Last night, Tuesday August 22nd, a thunderstorm rolled through the Edmonton area and with the rumbling came more than a few cracks of lightning. The storm passed, but the region remains on watch for its potential return as the summer season begins to wind down.
For some, thunder and lightning storms are an exciting affair causing them to peer through the curtains late at night for a visual thrill. For others, goose bumps are raised by uneasiness over the welfare of their home. As an Edmonton Realtor that cares for our community even long after we ushered home owners into their new abode, we encourage our clients to follow up with us with questions about maintaining the health of their home. One question we receive from time to time when the Edmonton skies put on an impromptu light show involves how to protect a home from lightning.
1. Tune In, Then Unplug
Keep your eyes and ears open for news regarding arriving thunderstorms and pay close attention to warnings specific to your home area. When the clouds loom over and you hear the first crackle in the far off distance you know it’s time to unplug your electronics. It’s understandable to leave a few necessities in operation if you don’t have an option, but definitely minimize use when in the midst of a storm. If the storm has already arrived, pulling the plug may not be a good idea in case a current is already zipping through to your unsuspecting grasp. Surge protectors will help when lightning strikes a power grid far off in the distance but does little to protect a strike on the home front. Unplug surge protectors if not absolutely necessary. If the storm is especially close, simply live by candlelight for a few hours and trade campfire stories with the family to pass the time.
2. Raise the Roof AND the Front Lawn
Lightning rods placed on the roof help redirect lightning strikes by creating a better path for the electricity to move towards the ground and away from the flammable surface of your home. But seeing as lightning can also impact the landscape surrounding the household it is a good idea to stake the lawn with buried lightning rods as well. That way, when lightning hits the roof rod the rods below will draw the electricity faster and better divert the current from impacting your home.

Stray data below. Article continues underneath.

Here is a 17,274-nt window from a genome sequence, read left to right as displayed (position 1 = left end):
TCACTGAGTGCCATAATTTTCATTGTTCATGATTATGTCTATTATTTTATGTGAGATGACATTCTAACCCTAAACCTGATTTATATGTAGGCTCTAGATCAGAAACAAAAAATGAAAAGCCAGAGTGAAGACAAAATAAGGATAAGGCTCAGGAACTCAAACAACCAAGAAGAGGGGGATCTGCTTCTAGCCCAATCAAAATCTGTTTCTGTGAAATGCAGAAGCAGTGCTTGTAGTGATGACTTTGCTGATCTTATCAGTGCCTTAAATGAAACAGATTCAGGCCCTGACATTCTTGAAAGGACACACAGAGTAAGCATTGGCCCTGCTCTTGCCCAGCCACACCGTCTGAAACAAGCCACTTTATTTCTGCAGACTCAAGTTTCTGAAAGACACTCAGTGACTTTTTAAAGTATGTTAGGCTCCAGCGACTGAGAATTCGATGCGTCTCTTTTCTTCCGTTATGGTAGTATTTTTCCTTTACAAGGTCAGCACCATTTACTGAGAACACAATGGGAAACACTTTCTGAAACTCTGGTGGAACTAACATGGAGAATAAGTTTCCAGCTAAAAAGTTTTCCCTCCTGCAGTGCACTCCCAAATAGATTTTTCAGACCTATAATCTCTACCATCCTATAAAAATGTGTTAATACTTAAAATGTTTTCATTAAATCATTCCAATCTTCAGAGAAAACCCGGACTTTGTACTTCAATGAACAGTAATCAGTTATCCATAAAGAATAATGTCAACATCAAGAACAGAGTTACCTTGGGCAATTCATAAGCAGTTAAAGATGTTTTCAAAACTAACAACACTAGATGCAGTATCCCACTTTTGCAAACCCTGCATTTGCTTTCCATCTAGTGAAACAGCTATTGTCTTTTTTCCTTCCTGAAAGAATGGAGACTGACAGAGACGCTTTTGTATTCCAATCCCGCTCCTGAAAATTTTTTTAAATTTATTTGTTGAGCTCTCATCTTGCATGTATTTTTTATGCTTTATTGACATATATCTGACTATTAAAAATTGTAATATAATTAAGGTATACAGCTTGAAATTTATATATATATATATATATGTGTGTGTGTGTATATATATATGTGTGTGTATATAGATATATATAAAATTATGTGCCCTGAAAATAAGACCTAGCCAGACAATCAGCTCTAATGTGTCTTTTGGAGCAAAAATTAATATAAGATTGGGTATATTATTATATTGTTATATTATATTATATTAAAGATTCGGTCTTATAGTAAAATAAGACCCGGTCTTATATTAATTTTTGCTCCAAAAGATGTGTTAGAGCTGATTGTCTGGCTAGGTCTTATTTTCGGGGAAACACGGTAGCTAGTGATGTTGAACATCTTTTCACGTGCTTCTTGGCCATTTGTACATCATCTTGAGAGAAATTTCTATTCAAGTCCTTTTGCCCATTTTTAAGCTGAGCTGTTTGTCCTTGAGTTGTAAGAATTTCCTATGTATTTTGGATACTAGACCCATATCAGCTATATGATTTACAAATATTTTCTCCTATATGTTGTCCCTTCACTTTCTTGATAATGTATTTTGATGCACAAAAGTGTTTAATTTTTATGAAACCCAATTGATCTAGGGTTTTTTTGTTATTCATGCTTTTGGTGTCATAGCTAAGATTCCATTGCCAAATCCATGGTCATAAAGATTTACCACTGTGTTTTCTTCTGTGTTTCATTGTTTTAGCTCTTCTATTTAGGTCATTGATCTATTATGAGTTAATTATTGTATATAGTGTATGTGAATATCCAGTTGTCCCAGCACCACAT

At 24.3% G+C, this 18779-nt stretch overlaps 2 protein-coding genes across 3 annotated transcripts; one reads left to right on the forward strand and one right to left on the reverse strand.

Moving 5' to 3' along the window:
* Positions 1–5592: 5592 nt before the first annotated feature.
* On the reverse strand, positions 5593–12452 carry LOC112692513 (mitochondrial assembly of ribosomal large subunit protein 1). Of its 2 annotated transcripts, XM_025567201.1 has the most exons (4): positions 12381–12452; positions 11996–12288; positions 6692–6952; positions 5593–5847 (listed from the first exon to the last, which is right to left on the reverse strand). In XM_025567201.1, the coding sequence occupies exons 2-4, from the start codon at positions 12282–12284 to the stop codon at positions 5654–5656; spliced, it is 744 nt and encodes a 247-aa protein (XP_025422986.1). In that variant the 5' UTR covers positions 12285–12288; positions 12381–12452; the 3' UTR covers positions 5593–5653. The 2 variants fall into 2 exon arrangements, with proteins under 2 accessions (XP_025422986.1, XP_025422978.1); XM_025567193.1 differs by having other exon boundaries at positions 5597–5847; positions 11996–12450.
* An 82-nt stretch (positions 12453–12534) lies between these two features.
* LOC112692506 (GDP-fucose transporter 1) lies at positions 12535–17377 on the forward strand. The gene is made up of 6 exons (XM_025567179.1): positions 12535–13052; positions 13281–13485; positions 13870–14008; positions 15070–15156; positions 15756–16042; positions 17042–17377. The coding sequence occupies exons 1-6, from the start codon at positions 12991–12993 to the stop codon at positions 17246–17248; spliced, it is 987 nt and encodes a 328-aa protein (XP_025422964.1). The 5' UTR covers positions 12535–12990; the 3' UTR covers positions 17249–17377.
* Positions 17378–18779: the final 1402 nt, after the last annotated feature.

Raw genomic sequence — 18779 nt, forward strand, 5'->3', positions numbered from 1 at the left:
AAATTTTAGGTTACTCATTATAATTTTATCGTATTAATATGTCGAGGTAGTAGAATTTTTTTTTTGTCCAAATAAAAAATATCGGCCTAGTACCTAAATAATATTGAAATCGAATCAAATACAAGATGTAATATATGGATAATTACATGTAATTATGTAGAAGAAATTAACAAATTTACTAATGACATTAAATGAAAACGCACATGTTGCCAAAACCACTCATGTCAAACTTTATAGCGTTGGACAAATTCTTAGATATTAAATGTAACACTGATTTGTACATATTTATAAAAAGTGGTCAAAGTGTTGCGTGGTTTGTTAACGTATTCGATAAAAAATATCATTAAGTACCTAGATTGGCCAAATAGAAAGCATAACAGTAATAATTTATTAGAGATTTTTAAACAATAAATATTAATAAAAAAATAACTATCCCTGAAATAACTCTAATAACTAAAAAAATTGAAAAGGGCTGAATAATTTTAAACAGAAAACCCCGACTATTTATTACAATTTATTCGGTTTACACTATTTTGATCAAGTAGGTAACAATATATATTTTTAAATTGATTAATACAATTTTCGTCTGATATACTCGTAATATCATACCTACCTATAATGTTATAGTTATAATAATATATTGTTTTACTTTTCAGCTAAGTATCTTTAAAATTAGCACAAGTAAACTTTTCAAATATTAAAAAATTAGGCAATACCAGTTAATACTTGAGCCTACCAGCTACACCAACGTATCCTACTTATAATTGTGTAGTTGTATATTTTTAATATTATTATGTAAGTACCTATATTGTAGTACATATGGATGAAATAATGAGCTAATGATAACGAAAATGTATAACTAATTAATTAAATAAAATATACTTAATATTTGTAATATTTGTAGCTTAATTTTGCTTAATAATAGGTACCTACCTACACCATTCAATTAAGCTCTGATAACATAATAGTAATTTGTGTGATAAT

3. Pass on Bath Time
Electricity from a lightning strike can also pass through the metal pipes in your home and the current can flow through the water which conducts electricity. So while the prospect of soaking in the tub by candlelight during a thunderstorm sounds quite appealing it’s best to let it pass before you decide to draw a bath. It may sound extreme but those exercising the most caution will even avoid washing hands or dishes during heavier electrical storms.
4. Stay Indoors
While many of us in our youth envisioned a lightning strike as a means to gain super powers the reality of the matter is that it does not. Be sure to complete all of your outdoor preparations when first catching wind of an impending storm and head indoors before it arrives. You don’t want to get caught with a lightning rod in hand on the roof because you didn’t heed the warnings in time.
Again, be well prepared and for the most part you can enjoy the audio/visual show that Mother Nature puts on for us homeowners from time to time. Our Edmonton Real Estate Team is more than happy to answer any further questions you may have about this or any other concern regarding the protection of your Edmonton homes. Contact Edmonton properties to today.